In an attempt to crystallize at least two years of recurrent dialogue on the controversial practice of triple talaq, or verbal divorce in certain Muslim communities in India through the utterance of the word “talaq” three times, the Supreme Court of India has convened a five-judge constitutional bench. The bench will attempt to examine the validity of the practice, thus entering the murky territory of government legislation on personal religious law. The hearing is expected to conclude by May 19, 2017.
Members of the ruling Bharatiya Janata Party (BJP) have spoken out against the triple talaq practice repeatedly, as the issue is viewed along the continuum of the Uniform Civil Code (UCC), which was an important plank in all of the BJP’s electoral victories. Most recently, in the state of Uttar Pradesh, which has the largest parliamentary seat allocation in the country, abolishing triple talaq and establishing a UCC became important agenda items leading to the BJP’s landslide win.
The All India Muslim Personal Board (AIMPB) serves as a body that regulates and passes commentary regarding Indian Sunni Muslim personal law. In this case they have been vociferously against the ban. As a rule, the AIMPB resists and rejects state interference in religious personal law and has provided bizarre defenses against some critiques. In the case of the debate over allowing polygamy on religious grounds, for instance, they argued that women in Muslim society outnumbered the men, and thus polygamy was effective protection against the potential spinsterhood of women. In this case, they argued that without triple talaq the men would find worse ways of getting rid of their wives.
What this argument however does not dispute is the inherent patriarchal context that the triple talaq practice operates within. This context is not glossed over by the multiple women’s boards and forums that have joined the call for the abolition of the practice. While the AIMPB has invested in a signature campaign with truckloads of supporters decrying the invalidation of the custom, even some women within the organization have supported the call for its ban.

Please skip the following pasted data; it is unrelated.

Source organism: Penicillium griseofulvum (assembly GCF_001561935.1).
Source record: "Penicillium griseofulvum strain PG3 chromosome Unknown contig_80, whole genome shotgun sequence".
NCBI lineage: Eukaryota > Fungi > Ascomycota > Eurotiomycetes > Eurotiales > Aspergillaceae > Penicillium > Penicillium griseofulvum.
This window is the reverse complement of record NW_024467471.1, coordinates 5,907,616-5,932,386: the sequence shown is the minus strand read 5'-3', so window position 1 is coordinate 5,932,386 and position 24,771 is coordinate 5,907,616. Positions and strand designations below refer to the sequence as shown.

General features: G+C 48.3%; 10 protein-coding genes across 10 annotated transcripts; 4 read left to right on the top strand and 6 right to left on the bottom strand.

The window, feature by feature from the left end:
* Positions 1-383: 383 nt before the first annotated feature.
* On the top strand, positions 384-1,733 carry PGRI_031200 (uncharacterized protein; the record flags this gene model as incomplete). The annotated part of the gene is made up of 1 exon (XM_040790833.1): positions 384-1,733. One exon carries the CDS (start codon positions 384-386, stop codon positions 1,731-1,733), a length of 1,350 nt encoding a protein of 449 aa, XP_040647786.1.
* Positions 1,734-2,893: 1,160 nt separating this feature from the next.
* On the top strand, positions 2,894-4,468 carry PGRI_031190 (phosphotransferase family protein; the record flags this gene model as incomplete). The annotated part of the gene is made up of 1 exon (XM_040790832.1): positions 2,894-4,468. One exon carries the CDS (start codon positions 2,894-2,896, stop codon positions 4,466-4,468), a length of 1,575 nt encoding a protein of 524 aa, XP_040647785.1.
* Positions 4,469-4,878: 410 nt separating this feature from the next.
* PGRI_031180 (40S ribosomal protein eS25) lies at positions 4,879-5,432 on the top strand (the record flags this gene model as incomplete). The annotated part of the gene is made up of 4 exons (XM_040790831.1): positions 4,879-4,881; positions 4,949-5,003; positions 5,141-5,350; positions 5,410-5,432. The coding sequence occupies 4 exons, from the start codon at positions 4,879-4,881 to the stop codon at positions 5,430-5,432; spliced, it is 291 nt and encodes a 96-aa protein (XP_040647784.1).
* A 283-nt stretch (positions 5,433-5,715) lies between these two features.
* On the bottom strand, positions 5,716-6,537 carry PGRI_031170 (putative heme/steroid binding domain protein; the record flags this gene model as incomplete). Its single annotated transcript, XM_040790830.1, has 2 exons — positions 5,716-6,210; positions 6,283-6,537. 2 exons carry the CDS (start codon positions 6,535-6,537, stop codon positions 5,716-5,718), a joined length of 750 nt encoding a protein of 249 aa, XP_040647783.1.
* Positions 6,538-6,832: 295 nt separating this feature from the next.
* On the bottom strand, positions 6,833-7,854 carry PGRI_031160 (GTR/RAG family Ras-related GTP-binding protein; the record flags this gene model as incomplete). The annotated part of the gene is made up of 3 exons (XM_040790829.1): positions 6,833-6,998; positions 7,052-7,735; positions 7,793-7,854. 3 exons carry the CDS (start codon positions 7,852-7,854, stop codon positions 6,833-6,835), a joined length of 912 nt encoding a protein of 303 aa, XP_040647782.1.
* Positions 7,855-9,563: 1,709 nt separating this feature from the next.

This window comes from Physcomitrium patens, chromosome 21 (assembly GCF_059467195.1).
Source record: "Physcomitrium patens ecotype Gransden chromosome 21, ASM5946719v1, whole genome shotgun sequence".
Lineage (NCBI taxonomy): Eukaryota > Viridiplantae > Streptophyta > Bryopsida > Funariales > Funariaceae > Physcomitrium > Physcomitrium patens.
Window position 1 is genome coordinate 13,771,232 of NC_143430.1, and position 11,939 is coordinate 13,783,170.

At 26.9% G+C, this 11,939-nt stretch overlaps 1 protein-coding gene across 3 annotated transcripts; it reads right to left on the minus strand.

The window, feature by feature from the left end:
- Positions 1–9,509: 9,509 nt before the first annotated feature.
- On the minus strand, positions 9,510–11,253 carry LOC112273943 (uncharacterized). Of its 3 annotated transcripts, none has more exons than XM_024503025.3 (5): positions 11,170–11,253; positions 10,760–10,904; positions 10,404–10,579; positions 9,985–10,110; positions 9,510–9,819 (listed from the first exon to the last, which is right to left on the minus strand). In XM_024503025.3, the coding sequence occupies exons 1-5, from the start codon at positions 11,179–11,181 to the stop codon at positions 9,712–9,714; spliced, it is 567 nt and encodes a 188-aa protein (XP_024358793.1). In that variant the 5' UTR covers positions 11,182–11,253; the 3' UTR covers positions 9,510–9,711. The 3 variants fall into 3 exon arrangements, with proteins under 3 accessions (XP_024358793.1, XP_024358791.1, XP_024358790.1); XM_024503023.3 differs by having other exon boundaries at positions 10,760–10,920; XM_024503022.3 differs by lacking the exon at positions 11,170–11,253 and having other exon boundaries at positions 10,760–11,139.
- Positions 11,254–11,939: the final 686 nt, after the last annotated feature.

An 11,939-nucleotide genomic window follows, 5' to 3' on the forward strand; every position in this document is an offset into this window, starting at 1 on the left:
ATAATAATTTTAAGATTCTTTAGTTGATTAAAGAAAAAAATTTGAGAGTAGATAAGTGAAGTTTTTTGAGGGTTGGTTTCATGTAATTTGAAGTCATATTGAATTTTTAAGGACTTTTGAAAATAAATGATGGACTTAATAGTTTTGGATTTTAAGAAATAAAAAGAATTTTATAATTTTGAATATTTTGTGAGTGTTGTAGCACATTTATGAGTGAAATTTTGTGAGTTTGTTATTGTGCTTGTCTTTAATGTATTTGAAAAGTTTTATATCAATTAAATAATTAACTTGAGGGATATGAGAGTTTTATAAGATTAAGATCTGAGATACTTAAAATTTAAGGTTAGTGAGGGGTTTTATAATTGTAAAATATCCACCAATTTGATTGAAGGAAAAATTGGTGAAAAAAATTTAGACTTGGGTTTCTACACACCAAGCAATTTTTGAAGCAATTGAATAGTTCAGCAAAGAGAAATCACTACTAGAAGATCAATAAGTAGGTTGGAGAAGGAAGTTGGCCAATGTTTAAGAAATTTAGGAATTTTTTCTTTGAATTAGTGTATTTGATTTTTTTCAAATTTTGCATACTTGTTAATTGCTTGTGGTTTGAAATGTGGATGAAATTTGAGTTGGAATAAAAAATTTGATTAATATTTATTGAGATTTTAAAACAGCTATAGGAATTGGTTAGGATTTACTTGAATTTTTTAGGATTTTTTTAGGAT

A study by the Bharatiya Muslim Mahila Andolan (BMMA) indicates that over 90 percent of the women they surveyed called for an abolition of the practice. The common understanding seems to be that triple talaq has increased in incidence over the past three decades – cutting out any opportunity to discuss things like child rights and alimony in the event of the divorce. To make things worse, cases of the meting out of unilateral divorce over email, social media, etc., have been on the rise and ultimately led to the set of cases that called for Supreme Court review.
The bench has members belonging to five different religions, including Islam, but is notably an all-male panel. This has not escaped critique by women’s rights groups as well as the media, who have both viewed this as an opportunity to also point to the troubling gender ratio of women in the Indian judiciary. Out of 28 Supreme Court judges in fact, only one is a woman. The male panel in this case, however, in its first few sittings, has already heard strong declarations that equate triple talaq to burying women alive and other brutal, feudal customs.
Former union minister and senior counsel Arif Mohammed Khan has been one of the most vociferous opponents of the practice. He previously resigned from the Rajiv Gandhi government in protest of the Congress Party’s willingness to overturn the favorable alimony verdict in another case of Muslim divorce – the infamous Shah Bano case. He has indicated that the practice is against the Indian Constitution, the Quran, and even the standards of humanity. Others have equated the practice to the death penalty and gone on to call it the worst form of marriage dissolution.
The question of how integral triple talaq is to the practice of Muslim personal law has now become inextricable from discussions on its validity. At the risk of superimposing authenticity, both the AIMPB and the triple talaq opponent camps have drawn on the Quran, its verses, and scholarly discussions to determine whether the court should intervene. On the other hand, there is also a prominent rights narrative that attempts to take down the practice given how much it disempowers women and strips them of agency.
The problem, however, is complicated by the politicization of the discussion around triple talaq. It is perhaps not possible to entirely divorce an issue as political as a church vs. state battle from politics. As triple talaq begins to increasingly become associated with the BJP’s call for a UCC in India, the polarities grow wider. The fear of imposition of a seemingly secular Hindu law coupled with the loss of power clerics shall face, should a precedent be set, amplifies this polarity.
What has perhaps taken a back seat in all this is the question of what the courts must do when religious law is at odds with fundamental rights. It is imperative that the verdict tackle this larger question, through the deliberations of the panel. If the ultimate decision limits itself to the narrowness of the issue without providing context to how such dilemmas operate beyond this case and this religion, an opportunity may well be lost.